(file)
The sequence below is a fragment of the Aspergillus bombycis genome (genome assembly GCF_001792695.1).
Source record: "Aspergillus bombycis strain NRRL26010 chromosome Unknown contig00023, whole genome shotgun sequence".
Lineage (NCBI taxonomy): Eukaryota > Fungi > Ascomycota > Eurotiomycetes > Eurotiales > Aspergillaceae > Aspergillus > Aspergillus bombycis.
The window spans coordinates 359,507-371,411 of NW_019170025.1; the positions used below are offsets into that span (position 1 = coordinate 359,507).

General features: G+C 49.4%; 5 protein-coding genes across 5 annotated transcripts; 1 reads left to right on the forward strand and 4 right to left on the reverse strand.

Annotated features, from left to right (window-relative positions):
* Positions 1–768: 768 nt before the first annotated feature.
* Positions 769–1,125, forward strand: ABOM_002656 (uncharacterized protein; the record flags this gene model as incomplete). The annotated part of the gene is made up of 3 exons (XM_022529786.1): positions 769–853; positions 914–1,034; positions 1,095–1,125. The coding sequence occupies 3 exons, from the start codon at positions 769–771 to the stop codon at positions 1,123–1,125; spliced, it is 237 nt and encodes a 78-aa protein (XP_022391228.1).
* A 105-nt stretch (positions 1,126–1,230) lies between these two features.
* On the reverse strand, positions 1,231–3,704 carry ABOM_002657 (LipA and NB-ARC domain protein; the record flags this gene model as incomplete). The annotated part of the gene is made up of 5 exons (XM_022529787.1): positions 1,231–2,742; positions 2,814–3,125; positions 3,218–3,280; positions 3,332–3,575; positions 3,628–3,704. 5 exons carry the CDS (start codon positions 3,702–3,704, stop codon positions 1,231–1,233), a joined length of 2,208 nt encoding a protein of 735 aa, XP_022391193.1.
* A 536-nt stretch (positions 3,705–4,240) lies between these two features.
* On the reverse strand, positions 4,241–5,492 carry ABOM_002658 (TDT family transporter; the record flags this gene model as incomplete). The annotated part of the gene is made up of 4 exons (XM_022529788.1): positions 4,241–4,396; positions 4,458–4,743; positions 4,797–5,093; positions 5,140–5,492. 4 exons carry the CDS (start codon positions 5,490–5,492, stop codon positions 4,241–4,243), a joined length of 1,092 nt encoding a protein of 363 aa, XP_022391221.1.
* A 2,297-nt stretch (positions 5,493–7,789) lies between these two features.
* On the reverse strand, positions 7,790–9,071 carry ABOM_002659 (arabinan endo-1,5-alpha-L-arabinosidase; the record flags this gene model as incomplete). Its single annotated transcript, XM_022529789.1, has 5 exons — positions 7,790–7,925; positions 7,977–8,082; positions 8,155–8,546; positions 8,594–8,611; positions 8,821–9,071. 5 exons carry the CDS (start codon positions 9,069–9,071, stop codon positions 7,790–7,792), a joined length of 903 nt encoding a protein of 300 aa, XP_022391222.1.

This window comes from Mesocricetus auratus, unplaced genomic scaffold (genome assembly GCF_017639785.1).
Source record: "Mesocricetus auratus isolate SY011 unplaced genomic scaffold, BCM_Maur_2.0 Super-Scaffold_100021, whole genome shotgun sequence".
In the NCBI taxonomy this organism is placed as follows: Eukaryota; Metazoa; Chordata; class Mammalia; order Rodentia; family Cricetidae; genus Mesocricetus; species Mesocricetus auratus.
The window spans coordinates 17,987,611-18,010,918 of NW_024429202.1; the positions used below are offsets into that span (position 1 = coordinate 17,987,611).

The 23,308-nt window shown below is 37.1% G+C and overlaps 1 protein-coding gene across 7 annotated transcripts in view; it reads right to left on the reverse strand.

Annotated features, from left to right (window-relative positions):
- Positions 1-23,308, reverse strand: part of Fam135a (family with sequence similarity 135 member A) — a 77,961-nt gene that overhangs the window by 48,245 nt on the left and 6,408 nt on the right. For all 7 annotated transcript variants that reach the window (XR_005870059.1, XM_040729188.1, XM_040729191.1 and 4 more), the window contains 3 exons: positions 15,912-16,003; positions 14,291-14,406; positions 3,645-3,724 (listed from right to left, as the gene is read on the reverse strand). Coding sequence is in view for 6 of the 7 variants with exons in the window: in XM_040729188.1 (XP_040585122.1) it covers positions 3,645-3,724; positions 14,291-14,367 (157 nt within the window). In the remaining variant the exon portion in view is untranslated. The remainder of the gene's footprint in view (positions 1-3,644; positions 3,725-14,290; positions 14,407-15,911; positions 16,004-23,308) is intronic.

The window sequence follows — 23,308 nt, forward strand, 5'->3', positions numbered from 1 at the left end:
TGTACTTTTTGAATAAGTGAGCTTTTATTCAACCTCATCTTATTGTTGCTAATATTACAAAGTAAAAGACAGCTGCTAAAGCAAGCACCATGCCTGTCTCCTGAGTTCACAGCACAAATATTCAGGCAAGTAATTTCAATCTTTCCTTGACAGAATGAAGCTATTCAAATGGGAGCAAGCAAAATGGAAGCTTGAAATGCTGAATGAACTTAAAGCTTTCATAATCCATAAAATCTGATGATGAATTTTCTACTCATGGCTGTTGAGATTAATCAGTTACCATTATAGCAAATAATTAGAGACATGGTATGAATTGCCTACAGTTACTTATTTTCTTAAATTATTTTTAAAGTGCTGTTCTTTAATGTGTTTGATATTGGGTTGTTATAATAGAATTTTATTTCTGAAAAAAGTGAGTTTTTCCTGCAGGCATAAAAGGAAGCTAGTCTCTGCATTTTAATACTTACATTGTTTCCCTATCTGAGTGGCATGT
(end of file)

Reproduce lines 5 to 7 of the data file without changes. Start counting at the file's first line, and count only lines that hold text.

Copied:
General features: G+C 49.4%; 5 protein-coding genes across 5 annotated transcripts; 1 reads left to right on the forward strand and 4 right to left on the reverse strand.

Annotated features, from left to right (window-relative positions):
* Positions 1–768: 768 nt before the first annotated feature.